Scientists » Chemists » FRANK SHERWOOD ROWLAND
|Full name||: Frank Sherwood Rowland|
|Alias||: Frank Sherwood Rowland|
|Address||: Delaware, Ohio, United States|
|Animals||: The Rabbit|
|Siblings||: Richard C. Tolman|
Frank Sherwood Rowland, lovingly called Sherry by his colleagues, was an American chemist and Nobel laureate, who researched in the field of atmospheric chemistry and chemical kinetics. Born in late 1920s in Delaware, he had his education, first at Ohio Wesleyan University and then at the University of Chicago. Thereafter, he began his career at Princeton University as Instructor of Chemistry, shifting from there to the University of Kansas and then to the University of California, where he remained for the rest of his life. It was here at California that he undertook his Nobel Prize winning work on chlorofluorocarbons, which was then being regularly used in air conditioners, refrigerators, and aerosol sprays. Working with Mario Molina, he established that such use had dangerous consequence on the stratospheric ozone layer, making holes in it. Not satisfied with merely establishing the fact, he raised his voice against regular use of CFC and became instrumental to banning it first in the USA and later all over the world. The 1987 Montreal protocol was actually the result of his tireless crusade against the use of chlorofluorocarbons.
In September 1952, within a month of earning his PhD degree, Rowland joined University of Princeton as an Instructor in the Department of Chemistry. Concurrently, he spent the summers of 1953, 1954 and 1955 working at the Chemistry Department of the Brookhaven National Laboratory.
While working at Brookhaven, he put powdered mixture of the sugar glucose and lithium carbonate into the neutron flux of the nuclear reactor. It resulted in one-step synthesis of radioactive tritium-labeled glucose. This work was noted by the United States Atomic Energy Commission (AEC) and it offered support for continuation of the research.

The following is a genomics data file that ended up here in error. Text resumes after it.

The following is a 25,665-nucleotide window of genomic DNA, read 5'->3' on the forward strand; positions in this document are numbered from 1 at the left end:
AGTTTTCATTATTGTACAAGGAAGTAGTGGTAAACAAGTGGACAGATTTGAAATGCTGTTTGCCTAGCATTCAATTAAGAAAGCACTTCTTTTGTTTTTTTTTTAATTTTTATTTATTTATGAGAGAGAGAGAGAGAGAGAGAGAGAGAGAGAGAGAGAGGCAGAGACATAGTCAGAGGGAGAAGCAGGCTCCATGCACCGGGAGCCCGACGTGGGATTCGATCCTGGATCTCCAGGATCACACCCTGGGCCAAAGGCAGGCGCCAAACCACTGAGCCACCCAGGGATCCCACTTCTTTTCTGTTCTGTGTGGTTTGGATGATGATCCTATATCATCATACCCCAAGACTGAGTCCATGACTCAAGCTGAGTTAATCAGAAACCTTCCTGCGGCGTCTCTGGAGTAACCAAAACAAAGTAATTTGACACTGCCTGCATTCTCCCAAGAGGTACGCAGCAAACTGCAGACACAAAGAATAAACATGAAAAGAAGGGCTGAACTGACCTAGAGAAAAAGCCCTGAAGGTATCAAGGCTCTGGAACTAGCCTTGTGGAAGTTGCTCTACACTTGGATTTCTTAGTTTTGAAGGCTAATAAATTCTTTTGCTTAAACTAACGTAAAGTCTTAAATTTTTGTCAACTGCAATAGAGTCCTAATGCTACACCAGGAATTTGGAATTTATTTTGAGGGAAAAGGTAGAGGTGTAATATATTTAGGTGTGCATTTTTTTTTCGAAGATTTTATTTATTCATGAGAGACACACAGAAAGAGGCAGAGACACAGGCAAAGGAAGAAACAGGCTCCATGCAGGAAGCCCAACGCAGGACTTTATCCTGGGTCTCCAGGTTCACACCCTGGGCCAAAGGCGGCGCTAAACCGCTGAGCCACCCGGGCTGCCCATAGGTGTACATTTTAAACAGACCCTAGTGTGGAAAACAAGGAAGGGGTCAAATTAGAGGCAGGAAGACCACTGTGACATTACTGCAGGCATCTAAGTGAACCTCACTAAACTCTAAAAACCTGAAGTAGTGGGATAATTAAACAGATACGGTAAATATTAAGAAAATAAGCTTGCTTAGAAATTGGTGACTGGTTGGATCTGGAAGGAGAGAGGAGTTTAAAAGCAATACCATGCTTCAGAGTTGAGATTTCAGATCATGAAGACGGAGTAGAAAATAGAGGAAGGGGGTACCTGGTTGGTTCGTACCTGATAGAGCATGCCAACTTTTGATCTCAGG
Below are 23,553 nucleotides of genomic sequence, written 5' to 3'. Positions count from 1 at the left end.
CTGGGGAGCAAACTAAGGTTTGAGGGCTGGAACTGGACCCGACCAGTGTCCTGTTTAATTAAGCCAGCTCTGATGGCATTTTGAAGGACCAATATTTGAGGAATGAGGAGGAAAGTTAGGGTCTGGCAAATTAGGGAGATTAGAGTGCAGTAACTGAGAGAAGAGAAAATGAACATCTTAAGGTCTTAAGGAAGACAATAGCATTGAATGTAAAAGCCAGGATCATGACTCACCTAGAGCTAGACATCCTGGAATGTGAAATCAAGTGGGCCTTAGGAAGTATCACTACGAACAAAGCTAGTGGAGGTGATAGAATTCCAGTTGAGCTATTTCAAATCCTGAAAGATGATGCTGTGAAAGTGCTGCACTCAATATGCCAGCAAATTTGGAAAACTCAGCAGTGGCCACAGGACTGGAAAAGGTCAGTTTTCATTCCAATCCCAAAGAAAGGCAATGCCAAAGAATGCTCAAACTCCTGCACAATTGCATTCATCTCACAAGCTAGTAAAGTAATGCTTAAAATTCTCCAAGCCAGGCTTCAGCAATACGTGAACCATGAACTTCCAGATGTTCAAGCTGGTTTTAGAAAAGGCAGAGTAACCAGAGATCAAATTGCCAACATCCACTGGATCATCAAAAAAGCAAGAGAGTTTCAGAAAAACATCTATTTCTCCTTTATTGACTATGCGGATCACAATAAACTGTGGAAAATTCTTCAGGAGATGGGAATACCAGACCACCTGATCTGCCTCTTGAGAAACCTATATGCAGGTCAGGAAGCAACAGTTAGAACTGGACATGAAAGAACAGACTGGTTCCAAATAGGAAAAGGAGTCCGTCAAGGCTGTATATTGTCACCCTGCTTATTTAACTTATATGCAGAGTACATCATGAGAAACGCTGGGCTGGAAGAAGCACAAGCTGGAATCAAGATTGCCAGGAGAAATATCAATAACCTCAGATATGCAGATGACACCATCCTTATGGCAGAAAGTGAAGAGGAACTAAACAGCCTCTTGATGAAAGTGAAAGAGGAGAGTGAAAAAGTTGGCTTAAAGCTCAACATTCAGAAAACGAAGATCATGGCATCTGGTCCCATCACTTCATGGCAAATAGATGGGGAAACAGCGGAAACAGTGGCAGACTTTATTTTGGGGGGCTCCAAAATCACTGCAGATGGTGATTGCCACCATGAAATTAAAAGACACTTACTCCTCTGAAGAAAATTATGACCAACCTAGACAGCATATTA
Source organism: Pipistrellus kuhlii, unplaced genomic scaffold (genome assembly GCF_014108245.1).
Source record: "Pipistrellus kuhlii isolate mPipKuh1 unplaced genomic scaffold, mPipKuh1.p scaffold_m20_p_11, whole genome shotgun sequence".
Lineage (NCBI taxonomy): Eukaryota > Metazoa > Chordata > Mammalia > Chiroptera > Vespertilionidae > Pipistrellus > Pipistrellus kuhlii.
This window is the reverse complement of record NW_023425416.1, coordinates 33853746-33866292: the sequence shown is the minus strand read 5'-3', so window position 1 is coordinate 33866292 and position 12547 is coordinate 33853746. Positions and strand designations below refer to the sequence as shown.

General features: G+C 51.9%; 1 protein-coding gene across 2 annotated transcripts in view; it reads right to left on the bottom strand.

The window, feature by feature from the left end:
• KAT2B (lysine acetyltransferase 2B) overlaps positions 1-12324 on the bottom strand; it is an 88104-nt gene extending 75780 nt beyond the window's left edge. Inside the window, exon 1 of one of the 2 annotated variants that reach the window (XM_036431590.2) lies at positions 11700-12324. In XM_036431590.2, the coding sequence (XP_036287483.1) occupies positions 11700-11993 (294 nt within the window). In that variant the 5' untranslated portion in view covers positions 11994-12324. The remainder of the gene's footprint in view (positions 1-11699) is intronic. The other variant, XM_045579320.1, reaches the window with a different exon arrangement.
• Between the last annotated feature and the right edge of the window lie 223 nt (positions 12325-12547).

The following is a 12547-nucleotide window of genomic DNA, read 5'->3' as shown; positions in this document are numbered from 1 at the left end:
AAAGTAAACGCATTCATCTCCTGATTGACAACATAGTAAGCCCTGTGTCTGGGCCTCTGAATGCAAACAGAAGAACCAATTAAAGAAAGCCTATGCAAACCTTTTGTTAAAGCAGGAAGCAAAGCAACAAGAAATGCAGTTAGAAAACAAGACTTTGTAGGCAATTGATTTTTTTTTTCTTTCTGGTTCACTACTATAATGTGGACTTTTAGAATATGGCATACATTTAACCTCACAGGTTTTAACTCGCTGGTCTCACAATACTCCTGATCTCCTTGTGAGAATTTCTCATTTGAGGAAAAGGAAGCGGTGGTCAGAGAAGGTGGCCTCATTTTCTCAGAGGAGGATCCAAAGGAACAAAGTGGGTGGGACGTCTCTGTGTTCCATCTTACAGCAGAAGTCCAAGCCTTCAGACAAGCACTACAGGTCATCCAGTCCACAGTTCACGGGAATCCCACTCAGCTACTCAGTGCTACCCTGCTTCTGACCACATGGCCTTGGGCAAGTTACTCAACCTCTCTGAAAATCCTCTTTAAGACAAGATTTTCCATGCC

However, before anything could materialize, he received appointment as an Assistant Professor at the University of Kansas and joined his new post in the summer of 1956. The support promised by AEC also arrived on time.
He therefore, lost no time in gathering a research team, comprising of graduate student and postdoctoral fellows. For next eight years, he worked with this research group, investigating mainly the chemical reactions of energetic tritium atoms.
In August 1964, he moved to Irvin to become Professor of Chemistry and also the first Chairman of the Chemistry Department of the yet-to-be opened University of California. In spite of the transfer, he continued receiving the support from AEC.
Students began to arrive by September 1965. Here too he gathered an effective research team and continued his work on ‘hot atom’ chemistry. At the same time, he deliberately sought new topics, trying to instill some freshness in the research work.
Thus they first worked on radioactive tracer photochemistry, using tritium and carbon-14; then chlorine and fluorine chemistry using the radioactive isotopes 38Cl and 18F. In 1970, he gave up the post of Chairman of the Chemistry Department to concentrate more on actual research.